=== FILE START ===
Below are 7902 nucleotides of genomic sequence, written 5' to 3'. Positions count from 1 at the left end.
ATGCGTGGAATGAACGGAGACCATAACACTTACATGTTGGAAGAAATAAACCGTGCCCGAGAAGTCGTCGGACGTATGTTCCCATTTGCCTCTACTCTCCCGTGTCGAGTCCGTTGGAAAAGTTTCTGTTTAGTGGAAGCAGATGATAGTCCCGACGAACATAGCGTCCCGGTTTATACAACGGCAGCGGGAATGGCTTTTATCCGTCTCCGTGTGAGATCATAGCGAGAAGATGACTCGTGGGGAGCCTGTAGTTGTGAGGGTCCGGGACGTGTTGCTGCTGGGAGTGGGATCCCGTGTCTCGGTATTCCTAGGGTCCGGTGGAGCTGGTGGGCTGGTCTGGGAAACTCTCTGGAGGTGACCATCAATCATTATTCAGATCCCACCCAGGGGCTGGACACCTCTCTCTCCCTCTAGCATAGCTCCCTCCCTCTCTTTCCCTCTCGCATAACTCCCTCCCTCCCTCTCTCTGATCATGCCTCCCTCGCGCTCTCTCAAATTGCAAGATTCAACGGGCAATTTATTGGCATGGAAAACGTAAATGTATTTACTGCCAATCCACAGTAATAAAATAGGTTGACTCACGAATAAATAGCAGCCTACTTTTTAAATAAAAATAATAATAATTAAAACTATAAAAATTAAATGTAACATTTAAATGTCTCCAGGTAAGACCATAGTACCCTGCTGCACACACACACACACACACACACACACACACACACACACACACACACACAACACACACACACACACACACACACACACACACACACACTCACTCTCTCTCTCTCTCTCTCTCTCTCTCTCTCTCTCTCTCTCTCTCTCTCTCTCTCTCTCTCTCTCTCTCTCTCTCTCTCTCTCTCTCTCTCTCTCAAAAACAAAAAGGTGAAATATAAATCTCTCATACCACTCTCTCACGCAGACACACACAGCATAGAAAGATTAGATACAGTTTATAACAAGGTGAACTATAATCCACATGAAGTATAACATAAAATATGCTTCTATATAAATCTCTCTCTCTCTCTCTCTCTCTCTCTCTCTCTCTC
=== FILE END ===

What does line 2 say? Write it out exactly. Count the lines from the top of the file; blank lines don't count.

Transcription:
ATGCGTGGAATGAACGGAGACCATAACACTTACATGTTGGAAGAAATAAACCGTGCCCGAGAAGTCGTCGGACGTATGTTCCCATTTGCCTCTACTCTCCCGTGTCGAGTCCGTTGGAAAAGTTTCTGTTTAGTGGAAGCAGATGATAGTCCCGACGAACATAGCGTCCCGGTTTATACAACGGCAGCGGGAATGGCTTTTATCCGTCTCCGTGTGAGATCATAGCGAGAAGATGACTCGTGGGGAGCCTGTAGTTGTGAGGGTCCGGGACGTGTTGCTGCTGGGAGTGGGATCCCGTGTCTCGGTATTCCTAGGGTCCGGTGGAGCTGGTGGGCTGGTCTGGGAAACTCTCTGGAGGTGACCATCAATCATTATTCAGATCCCACCCAGGGGCTGGACACCTCTCTCTCCCTCTAGCATAGCTCCCTCCCTCTCTTTCCCTCTCGCATAACTCCCTCCCTCCCTCTCTCTGATCATGCCTCCCTCGCGCTCTCTCAAATTGCAAGATTCAACGGGCAATTTATTGGCATGGAAAACGTAAATGTATTTACTGCCAATCCACAGTAATAAAATAGGTTGACTCACGAATAAATAGCAGCCTACTTTTTAAATAAAAATAATAATAATTAAAACTATAAAAATTAAATGTAACATTTAAATGTCTCCAGGTAAGACCATAGTACCCTGCTGCACACACACACACACACACACACACACACACACACACACACACACACACAACACACACACACACACACACACACACACACACACACACTCACTCTCTCTCTCTCTCTCTCTCTCTCTCTCTCTCTCTCTCTCTCTCTCTCTCTCTCTCTCTCTCTCTCTCTCTCTCTCTCTCTCTCTCTCTCTCTCAAAAACAAAAAGGTGAAATATAAATCTCTCATACCACTCTCTCACGCAGACACACACAGCATAGAAAGATTAGATACAGTTTATAACAAGGTGAACTATAATCCACATGAAGTATAACATAAAATATGCTTCTATATAAATCTCTCTCTCTCTCTCTCTCTCTCTCTCTCTCTCTC